The DatacenterDynamics group has a knotty problem. Having done a U.S. event so big that it broke the boundaries of its usual show format, Datacenter Dynamics must figure out how to capture and harness all the energy it generated in New York City at its March 13th show.

To begin, DatacenterDynamics included six tracks, including 39 sessions. I got to one.

They had 1600 attendees. Did I speak to as many as 100? Probably not.

They had 80 booths. I think I visited 10.

Was the trip worthwhile? Absolutely. And with some luck and follow up on my part, you will get to read some great stories about data center successes in the industry.

In addition to stretching the boundaries of my energy and the conference space, DatacenterDynamics also broke its one-day limit, allowing pre-event gatherings, hosted by Schneider and Synapsense (and perhaps others) and allowing another exhibitor DataGryd to bring invited guests to its facilities at 60 Hudson Street.

I attended all these events, at least briefly, and learned quite a bit. TheDataGryd facility, for instance, will be a welcome addition to the New York City data center market because of its energy-efficiency and clean operation. In addition to making available 240,000 square feet of data center space, DataGryd plans to use a natural-gas cogeneration system as prime power, with utility and diesel gen back ups.

“We’ve invested in the most innovative energy technologies on the market today – engineering a state of the art cogeneration plant onsite and planning the very first enterprise IT application of AMSC’s superconductor cables, which is something that sets DataGryd apart from any other urban data center. I’m looking forward to building out the white space with customers, and seeing the cogen plant in operation,” said DataGryd CEO and co-founder, Peter Feldman, who has over 20 years of experience with implementing energy-efficient technologies in collocation models.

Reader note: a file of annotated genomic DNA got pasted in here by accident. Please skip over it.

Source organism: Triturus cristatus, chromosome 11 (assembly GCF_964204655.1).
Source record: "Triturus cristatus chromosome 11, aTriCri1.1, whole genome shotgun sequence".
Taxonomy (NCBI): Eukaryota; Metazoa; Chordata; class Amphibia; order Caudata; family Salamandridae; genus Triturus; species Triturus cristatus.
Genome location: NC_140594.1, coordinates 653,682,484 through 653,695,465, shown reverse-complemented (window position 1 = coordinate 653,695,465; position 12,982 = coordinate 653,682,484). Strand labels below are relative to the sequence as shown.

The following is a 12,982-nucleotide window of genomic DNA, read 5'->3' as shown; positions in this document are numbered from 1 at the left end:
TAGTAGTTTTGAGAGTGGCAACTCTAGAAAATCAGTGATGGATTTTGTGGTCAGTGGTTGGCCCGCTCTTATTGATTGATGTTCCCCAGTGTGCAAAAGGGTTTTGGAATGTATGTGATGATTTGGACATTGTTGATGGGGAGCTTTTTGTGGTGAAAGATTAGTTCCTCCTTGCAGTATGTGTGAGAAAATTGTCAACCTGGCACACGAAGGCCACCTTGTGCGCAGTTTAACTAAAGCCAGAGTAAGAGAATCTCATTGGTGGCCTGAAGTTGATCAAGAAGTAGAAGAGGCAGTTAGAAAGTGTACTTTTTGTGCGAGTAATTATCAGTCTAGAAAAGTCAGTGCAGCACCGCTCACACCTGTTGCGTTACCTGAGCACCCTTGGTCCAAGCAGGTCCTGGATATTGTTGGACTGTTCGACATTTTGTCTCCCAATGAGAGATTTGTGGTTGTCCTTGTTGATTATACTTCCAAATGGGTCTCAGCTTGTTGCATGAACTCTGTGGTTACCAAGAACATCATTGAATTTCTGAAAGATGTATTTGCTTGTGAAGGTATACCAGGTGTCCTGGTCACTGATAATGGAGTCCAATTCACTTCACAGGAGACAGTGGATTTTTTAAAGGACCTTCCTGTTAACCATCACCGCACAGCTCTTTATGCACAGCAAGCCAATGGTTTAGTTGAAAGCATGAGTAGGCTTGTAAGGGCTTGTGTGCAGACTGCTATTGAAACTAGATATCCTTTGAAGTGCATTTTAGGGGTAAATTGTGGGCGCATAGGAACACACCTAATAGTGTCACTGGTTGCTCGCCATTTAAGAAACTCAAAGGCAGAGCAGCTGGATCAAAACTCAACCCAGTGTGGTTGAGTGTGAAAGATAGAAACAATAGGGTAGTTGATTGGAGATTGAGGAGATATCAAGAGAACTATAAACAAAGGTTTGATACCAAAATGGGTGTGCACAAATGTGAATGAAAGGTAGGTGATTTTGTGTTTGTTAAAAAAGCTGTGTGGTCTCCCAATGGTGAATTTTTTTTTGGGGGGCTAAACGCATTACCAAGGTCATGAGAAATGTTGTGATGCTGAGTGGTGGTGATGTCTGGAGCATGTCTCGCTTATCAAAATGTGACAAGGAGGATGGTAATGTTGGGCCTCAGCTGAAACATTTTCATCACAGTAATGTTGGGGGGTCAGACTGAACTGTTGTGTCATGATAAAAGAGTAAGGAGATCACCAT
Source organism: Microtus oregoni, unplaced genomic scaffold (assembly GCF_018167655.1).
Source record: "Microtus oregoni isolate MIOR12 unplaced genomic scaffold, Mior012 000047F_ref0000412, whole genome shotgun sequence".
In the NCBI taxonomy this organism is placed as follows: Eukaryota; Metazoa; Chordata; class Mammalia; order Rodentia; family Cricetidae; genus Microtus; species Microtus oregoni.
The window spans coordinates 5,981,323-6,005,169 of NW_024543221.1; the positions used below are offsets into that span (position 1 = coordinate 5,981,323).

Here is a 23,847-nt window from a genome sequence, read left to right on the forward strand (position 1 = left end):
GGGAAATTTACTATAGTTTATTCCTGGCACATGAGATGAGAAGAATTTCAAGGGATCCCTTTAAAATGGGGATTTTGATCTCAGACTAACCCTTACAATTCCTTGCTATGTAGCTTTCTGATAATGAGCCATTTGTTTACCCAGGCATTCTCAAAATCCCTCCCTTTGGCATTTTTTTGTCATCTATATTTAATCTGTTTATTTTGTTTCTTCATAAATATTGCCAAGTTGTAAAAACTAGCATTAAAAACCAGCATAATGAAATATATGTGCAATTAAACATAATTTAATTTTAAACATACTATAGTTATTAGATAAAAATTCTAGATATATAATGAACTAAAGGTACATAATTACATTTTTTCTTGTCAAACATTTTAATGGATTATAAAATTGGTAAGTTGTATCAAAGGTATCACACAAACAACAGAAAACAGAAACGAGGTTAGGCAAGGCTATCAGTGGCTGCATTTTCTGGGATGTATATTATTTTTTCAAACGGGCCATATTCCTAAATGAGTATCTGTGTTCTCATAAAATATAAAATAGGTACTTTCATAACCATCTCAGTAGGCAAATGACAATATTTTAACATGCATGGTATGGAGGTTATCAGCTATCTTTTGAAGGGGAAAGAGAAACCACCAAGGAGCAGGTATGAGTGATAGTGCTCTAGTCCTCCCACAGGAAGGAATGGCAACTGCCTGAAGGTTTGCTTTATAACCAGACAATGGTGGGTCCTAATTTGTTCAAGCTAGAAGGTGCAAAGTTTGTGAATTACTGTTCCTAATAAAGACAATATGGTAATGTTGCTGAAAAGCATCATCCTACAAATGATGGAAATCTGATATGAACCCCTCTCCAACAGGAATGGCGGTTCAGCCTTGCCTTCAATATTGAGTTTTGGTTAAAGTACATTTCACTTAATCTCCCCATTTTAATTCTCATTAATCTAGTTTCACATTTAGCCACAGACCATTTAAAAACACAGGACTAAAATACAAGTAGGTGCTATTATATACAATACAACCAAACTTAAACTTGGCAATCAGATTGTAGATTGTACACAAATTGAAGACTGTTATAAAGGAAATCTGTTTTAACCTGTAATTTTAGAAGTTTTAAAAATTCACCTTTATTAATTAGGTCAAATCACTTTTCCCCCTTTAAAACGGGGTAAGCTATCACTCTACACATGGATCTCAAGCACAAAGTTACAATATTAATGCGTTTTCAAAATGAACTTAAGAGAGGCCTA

Feldman took the time to tell me about the building’s other innovative features, including the use of supercomputing cable, which enables DataGryd to bring adequate power to the white space.

On a related topic, I also spoke toIO’s Rich Nisivoccia and Jason Ferrara, who are equally enthusiastic about the their 850,000 sq ft facility in Edison, NJ. It serves a market, they say, that shows no signs of cooling off soon with a facility that has adequate power and cooling to meet much of that demand for quite some time.

Synapsense’s Patricia Nealon was nice enough to introduce me to James Kennedy, director of Critical Facility Engineering for RagingWire. RagingWire’s customers include some of the biggest names in the business, but we talked not so much about the customers but about the trends driving their industries. Kennedy and I laughed about the misadventures that people can have on the internet, but my main impression was that I was talking to a person who made it his business to understand his customer’s needs and business. There will be more to come on all these stories in Mission Critical.

In this same vein, Steve Manos, newly minted head of Norland’s U.S. operations and Paul Savill-King, a managing director of the U.K.-based company briefed me on their plans to capture a very large share of the operations market. Steve credited Norland’s company culture with the parent company’s success and with being decisive in his move from Lee Technologies. The challenge, he says, is replicating that culture here in the U.S.

At least one prominent, data center figure thinks that Steve’s task is not possible, given the differences between American and British workers, but Steve and Paul both argue that a corporate culture in which workers are paid well, trained to the tasks at hand, supported, and valued will succeed anywhere.

And Paul recounted Norland’s values, as established by its founder, which placed price and sales far down the company’s priorities.

I’m grateful to the DatacenterDynamics folks for a quality event, but I have one challenge for them before I will be completely satisfied: Clone me!